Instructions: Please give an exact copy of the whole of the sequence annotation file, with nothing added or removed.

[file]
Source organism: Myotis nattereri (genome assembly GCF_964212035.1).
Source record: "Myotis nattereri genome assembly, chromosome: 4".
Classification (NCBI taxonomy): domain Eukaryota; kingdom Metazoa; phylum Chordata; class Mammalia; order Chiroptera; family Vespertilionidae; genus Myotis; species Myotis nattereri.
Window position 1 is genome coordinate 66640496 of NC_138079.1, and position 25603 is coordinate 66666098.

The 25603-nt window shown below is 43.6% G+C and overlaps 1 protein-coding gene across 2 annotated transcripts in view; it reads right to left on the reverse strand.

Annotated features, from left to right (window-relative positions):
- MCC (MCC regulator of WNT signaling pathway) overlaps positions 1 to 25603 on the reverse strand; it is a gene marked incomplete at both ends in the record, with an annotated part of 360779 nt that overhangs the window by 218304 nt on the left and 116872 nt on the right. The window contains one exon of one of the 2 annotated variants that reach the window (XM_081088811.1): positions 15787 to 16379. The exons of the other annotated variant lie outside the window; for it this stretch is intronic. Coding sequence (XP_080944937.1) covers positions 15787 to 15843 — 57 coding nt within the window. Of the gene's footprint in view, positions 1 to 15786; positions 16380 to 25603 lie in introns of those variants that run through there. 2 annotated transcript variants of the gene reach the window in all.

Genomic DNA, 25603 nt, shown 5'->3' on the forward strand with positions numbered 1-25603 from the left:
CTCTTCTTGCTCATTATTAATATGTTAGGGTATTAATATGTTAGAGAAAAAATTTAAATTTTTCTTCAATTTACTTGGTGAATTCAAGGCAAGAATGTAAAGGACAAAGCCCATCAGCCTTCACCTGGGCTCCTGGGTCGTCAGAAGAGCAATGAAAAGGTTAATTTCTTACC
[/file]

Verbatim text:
Source organism: Myotis nattereri (genome assembly GCF_964212035.1).
Source record: "Myotis nattereri genome assembly, chromosome: 4".
Classification (NCBI taxonomy): domain Eukaryota; kingdom Metazoa; phylum Chordata; class Mammalia; order Chiroptera; family Vespertilionidae; genus Myotis; species Myotis nattereri.
Window position 1 is genome coordinate 66640496 of NC_138079.1, and position 25603 is coordinate 66666098.

The 25603-nt window shown below is 43.6% G+C and overlaps 1 protein-coding gene across 2 annotated transcripts in view; it reads right to left on the reverse strand.

Annotated features, from left to right (window-relative positions):
- MCC (MCC regulator of WNT signaling pathway) overlaps positions 1 to 25603 on the reverse strand; it is a gene marked incomplete at both ends in the record, with an annotated part of 360779 nt that overhangs the window by 218304 nt on the left and 116872 nt on the right. The window contains one exon of one of the 2 annotated variants that reach the window (XM_081088811.1): positions 15787 to 16379. The exons of the other annotated variant lie outside the window; for it this stretch is intronic. Coding sequence (XP_080944937.1) covers positions 15787 to 15843 — 57 coding nt within the window. Of the gene's footprint in view, positions 1 to 15786; positions 16380 to 25603 lie in introns of those variants that run through there. 2 annotated transcript variants of the gene reach the window in all.

Genomic DNA, 25603 nt, shown 5'->3' on the forward strand with positions numbered 1-25603 from the left:
CTCTTCTTGCTCATTATTAATATGTTAGGGTATTAATATGTTAGAGAAAAAATTTAAATTTTTCTTCAATTTACTTGGTGAATTCAAGGCAAGAATGTAAAGGACAAAGCCCATCAGCCTTCACCTGGGCTCCTGGGTCGTCAGAAGAGCAATGAAAAGGTTAATTTCTTACC